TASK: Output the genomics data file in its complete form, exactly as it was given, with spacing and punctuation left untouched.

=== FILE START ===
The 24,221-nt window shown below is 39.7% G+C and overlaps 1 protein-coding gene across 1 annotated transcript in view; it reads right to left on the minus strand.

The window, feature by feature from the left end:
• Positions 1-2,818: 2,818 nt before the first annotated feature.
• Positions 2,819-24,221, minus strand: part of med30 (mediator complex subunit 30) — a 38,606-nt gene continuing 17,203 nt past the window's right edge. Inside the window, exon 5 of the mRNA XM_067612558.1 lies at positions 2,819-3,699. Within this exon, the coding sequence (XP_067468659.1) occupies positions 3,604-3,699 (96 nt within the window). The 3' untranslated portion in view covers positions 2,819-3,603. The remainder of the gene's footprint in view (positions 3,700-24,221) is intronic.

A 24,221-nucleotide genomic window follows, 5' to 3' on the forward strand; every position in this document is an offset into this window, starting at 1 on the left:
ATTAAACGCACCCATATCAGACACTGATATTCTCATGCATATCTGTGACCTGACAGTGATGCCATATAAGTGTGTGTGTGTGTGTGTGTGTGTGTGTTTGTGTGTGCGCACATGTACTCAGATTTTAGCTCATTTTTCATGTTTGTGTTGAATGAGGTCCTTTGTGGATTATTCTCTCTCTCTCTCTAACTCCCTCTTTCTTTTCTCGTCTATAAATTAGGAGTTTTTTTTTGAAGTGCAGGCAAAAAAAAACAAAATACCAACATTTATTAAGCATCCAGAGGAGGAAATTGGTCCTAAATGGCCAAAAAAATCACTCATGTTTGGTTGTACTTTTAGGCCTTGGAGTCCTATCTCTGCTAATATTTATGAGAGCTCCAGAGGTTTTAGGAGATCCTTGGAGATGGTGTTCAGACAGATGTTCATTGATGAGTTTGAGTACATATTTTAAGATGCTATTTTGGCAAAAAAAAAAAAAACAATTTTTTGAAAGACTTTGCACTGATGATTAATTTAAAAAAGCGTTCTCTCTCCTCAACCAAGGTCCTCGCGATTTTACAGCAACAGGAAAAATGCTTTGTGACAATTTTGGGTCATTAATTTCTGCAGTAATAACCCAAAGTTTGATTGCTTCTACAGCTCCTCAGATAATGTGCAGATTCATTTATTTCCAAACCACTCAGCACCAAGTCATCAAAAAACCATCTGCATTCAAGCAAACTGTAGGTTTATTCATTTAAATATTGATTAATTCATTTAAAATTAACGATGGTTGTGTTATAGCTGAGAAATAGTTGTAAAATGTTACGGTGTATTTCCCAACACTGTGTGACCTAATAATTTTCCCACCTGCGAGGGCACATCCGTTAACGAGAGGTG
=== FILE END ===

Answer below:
The 24,221-nt window shown below is 39.7% G+C and overlaps 1 protein-coding gene across 1 annotated transcript in view; it reads right to left on the minus strand.

The window, feature by feature from the left end:
• Positions 1-2,818: 2,818 nt before the first annotated feature.
• Positions 2,819-24,221, minus strand: part of med30 (mediator complex subunit 30) — a 38,606-nt gene continuing 17,203 nt past the window's right edge. Inside the window, exon 5 of the mRNA XM_067612558.1 lies at positions 2,819-3,699. Within this exon, the coding sequence (XP_067468659.1) occupies positions 3,604-3,699 (96 nt within the window). The 3' untranslated portion in view covers positions 2,819-3,603. The remainder of the gene's footprint in view (positions 3,700-24,221) is intronic.

A 24,221-nucleotide genomic window follows, 5' to 3' on the forward strand; every position in this document is an offset into this window, starting at 1 on the left:
ATTAAACGCACCCATATCAGACACTGATATTCTCATGCATATCTGTGACCTGACAGTGATGCCATATAAGTGTGTGTGTGTGTGTGTGTGTGTGTGTTTGTGTGTGCGCACATGTACTCAGATTTTAGCTCATTTTTCATGTTTGTGTTGAATGAGGTCCTTTGTGGATTATTCTCTCTCTCTCTCTAACTCCCTCTTTCTTTTCTCGTCTATAAATTAGGAGTTTTTTTTTGAAGTGCAGGCAAAAAAAAACAAAATACCAACATTTATTAAGCATCCAGAGGAGGAAATTGGTCCTAAATGGCCAAAAAAATCACTCATGTTTGGTTGTACTTTTAGGCCTTGGAGTCCTATCTCTGCTAATATTTATGAGAGCTCCAGAGGTTTTAGGAGATCCTTGGAGATGGTGTTCAGACAGATGTTCATTGATGAGTTTGAGTACATATTTTAAGATGCTATTTTGGCAAAAAAAAAAAAAACAATTTTTTGAAAGACTTTGCACTGATGATTAATTTAAAAAAGCGTTCTCTCTCCTCAACCAAGGTCCTCGCGATTTTACAGCAACAGGAAAAATGCTTTGTGACAATTTTGGGTCATTAATTTCTGCAGTAATAACCCAAAGTTTGATTGCTTCTACAGCTCCTCAGATAATGTGCAGATTCATTTATTTCCAAACCACTCAGCACCAAGTCATCAAAAAACCATCTGCATTCAAGCAAACTGTAGGTTTATTCATTTAAATATTGATTAATTCATTTAAAATTAACGATGGTTGTGTTATAGCTGAGAAATAGTTGTAAAATGTTACGGTGTATTTCCCAACACTGTGTGACCTAATAATTTTCCCACCTGCGAGGGCACATCCGTTAACGAGAGGTG